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 The INGenWeb Project

Ripley County, INGenWeb Project

-- Church History --

Latter-day Saint Biographical Encyclopedia
Volume 1
Morris, Robert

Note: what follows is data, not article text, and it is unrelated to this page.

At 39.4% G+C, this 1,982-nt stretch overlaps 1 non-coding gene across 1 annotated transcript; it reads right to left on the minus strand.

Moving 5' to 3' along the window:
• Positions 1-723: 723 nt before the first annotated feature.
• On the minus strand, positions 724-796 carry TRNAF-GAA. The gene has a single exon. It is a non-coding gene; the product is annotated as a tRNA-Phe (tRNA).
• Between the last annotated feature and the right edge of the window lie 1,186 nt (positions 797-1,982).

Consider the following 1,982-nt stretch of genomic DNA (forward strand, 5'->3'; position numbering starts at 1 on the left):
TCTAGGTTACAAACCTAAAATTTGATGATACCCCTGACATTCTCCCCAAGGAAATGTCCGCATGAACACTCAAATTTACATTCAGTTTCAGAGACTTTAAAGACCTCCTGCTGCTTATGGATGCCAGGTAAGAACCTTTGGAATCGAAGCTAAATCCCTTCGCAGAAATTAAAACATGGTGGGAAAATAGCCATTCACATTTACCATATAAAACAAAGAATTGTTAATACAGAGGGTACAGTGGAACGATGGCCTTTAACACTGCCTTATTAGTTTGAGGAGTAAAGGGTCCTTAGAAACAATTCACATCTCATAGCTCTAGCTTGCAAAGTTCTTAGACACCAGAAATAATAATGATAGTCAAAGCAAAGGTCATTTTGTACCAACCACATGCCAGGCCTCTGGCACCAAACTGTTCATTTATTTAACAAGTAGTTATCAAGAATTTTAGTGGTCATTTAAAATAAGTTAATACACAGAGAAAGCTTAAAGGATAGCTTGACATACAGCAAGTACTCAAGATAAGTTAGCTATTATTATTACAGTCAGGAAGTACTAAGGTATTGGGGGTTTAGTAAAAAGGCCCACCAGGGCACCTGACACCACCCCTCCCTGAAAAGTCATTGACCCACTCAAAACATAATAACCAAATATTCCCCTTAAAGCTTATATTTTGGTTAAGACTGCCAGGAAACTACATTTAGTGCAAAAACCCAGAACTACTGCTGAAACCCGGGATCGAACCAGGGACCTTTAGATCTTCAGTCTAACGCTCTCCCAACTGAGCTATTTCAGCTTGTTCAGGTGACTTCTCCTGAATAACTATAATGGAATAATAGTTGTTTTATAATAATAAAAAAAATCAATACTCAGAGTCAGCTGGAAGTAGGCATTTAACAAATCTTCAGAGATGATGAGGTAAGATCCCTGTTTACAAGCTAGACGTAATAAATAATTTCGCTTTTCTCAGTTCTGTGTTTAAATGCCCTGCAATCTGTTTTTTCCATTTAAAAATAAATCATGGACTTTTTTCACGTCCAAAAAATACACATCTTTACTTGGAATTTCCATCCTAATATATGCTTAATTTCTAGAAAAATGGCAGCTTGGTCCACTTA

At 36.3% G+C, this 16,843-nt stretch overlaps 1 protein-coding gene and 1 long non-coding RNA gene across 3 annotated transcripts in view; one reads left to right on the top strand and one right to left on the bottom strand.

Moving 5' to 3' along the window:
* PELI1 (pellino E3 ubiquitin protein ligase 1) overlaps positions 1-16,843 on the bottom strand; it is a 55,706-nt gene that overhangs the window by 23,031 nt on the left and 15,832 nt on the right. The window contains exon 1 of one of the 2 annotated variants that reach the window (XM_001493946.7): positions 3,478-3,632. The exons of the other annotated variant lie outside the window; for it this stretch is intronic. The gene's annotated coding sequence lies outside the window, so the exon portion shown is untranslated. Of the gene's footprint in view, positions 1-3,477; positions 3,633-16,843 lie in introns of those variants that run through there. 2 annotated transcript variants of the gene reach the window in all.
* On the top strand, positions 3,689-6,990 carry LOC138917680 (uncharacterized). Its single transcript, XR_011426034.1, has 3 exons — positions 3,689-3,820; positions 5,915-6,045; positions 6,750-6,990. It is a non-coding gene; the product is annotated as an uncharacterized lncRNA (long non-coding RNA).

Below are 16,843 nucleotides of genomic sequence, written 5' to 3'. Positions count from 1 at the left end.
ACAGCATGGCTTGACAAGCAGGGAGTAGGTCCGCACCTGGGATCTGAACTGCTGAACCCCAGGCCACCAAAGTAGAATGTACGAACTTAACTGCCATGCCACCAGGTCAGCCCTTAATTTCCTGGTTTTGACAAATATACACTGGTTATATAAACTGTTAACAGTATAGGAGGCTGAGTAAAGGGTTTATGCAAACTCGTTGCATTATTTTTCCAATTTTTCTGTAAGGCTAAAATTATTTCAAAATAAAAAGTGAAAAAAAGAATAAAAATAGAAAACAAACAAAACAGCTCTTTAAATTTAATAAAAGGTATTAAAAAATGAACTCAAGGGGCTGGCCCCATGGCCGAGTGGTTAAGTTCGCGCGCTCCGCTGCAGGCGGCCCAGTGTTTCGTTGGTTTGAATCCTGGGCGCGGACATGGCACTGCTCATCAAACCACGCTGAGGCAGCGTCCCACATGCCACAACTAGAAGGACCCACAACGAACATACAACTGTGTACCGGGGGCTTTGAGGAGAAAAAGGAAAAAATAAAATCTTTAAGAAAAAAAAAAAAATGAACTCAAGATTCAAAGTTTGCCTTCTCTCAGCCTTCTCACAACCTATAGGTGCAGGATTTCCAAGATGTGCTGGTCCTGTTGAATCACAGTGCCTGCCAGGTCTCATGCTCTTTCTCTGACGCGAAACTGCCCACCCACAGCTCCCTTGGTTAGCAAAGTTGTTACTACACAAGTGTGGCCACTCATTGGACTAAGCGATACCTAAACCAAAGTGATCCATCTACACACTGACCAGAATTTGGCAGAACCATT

McRae, Alexander, second Bishop of the Eleventh Ward, Salt Lake City, was born in Anson county, North Carolina. Sept. 7, 1807; removed with his parents to South Carolina, and after wards to Iredell county, in his native State, where he learned the trade of a tailor. When about twenty years old he left home, and in March, 1829, enlisted in the U. S. Army in South Carolina; he served five years. After his discharge in 1834, he removed to Louisville, Kentucky, and subsequently, Oct. 2, 1834, married Eunice Fitzgerald, at New Castle, Henry county, Ky. From there he moved to Ripley county, Indiana, where he embraced the fullness of the gospel and was baptized in June, 1837, together with his wife. In September following he removed to Far West, Mo., where he was elected a captain in the 23rd regiment of the Missouri militia. During the persecutions and mobbings in 1838 he took a very active part in the defense of his people until he was betrayed into the hands of the enemy by Geo. M. Hinkle, together with the Prophet and other brethren, Oct. 31, 1838. With them he passed through all the hardships and meek trials to which they were subjected and finally was incarcerated in Liberty jail. There he remained until the spring of 1839, when he together with his fellow-prisoners, succeeded in getting away from the guard and escape to Illinois. At Quincy, where he remained for a short time, he was ordained to the office of a Seventy. Subsequently, he removed to Ripley county, Indiana, and later established himself as a tailor in Nauvoo, Ill., and also assisted in various ways to build up that city. In 1844 he filled a mission to North Carolina, and returned to Indiana after the Prophet's death. In the spring of 1845 he returned to his home in Nauvoo, where he passed through all the persecutions and hardships which the Saints had to endure in those days. As a captain of the Nauvoo Legion, he took an active part in the defense of Nauvoo, and rendered efficient service in the famous battle fought in September, 1846. Previous to this he had served as an aide-de-camp to General Don Carlos Smith. After the capitulation of Nauvoo he went to Winter Quarters, and, later, located temporarily at Kanesville, Iowa. While residing in the latter place he was elected sheriff of Pottawattamie county. Finally, he came to Great Salt Lake valley, with his family, in 1852. Jan. 19, 1857, he was ordained Bishop of the Eleventh Ward, Salt Lake City, a position which he occupied until his death. In 1869-70 he filled a mission to the States, laboring principally in Mississippi and Alabama, together with his son Daniel. After a long and eventful career, Bishop McRae died at his residence in Salt Lake City, June 20, 1891.[p.621]

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